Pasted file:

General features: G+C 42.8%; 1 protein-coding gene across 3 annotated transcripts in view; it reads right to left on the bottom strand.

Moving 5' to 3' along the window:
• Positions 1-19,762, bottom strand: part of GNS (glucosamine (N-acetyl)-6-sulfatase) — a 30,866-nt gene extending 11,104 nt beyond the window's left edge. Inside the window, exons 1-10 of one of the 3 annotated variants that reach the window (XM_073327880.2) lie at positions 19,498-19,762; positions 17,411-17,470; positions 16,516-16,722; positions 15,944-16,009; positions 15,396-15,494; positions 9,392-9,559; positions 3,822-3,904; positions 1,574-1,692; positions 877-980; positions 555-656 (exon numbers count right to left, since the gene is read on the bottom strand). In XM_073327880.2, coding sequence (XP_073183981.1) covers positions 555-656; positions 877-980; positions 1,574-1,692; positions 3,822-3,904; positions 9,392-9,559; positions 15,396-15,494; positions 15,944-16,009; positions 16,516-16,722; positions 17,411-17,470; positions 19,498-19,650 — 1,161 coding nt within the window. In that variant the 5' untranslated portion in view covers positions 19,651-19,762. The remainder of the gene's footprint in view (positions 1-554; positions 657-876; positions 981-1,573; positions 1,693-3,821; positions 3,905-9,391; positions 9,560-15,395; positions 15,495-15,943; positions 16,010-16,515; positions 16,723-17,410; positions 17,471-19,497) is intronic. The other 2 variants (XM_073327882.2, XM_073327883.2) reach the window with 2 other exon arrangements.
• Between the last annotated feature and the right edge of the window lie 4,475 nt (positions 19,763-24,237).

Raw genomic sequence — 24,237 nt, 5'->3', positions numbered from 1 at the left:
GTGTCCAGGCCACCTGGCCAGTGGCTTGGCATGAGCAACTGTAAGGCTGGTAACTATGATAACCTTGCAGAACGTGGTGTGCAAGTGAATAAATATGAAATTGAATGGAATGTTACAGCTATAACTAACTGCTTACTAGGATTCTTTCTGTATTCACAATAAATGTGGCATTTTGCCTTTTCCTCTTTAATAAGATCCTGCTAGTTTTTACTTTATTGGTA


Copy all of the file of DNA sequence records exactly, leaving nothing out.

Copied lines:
General features: G+C 42.8%; 1 protein-coding gene across 3 annotated transcripts in view; it reads right to left on the bottom strand.

Moving 5' to 3' along the window:
• Positions 1-19,762, bottom strand: part of GNS (glucosamine (N-acetyl)-6-sulfatase) — a 30,866-nt gene extending 11,104 nt beyond the window's left edge. Inside the window, exons 1-10 of one of the 3 annotated variants that reach the window (XM_073327880.2) lie at positions 19,498-19,762; positions 17,411-17,470; positions 16,516-16,722; positions 15,944-16,009; positions 15,396-15,494; positions 9,392-9,559; positions 3,822-3,904; positions 1,574-1,692; positions 877-980; positions 555-656 (exon numbers count right to left, since the gene is read on the bottom strand). In XM_073327880.2, coding sequence (XP_073183981.1) covers positions 555-656; positions 877-980; positions 1,574-1,692; positions 3,822-3,904; positions 9,392-9,559; positions 15,396-15,494; positions 15,944-16,009; positions 16,516-16,722; positions 17,411-17,470; positions 19,498-19,650 — 1,161 coding nt within the window. In that variant the 5' untranslated portion in view covers positions 19,651-19,762. The remainder of the gene's footprint in view (positions 1-554; positions 657-876; positions 981-1,573; positions 1,693-3,821; positions 3,905-9,391; positions 9,560-15,395; positions 15,495-15,943; positions 16,010-16,515; positions 16,723-17,410; positions 17,471-19,497) is intronic. The other 2 variants (XM_073327882.2, XM_073327883.2) reach the window with 2 other exon arrangements.
• Between the last annotated feature and the right edge of the window lie 4,475 nt (positions 19,763-24,237).

Raw genomic sequence — 24,237 nt, 5'->3', positions numbered from 1 at the left:
GTGTCCAGGCCACCTGGCCAGTGGCTTGGCATGAGCAACTGTAAGGCTGGTAACTATGATAACCTTGCAGAACGTGGTGTGCAAGTGAATAAATATGAAATTGAATGGAATGTTACAGCTATAACTAACTGCTTACTAGGATTCTTTCTGTATTCACAATAAATGTGGCATTTTGCCTTTTCCTCTTTAATAAGATCCTGCTAGTTTTTACTTTATTGGTA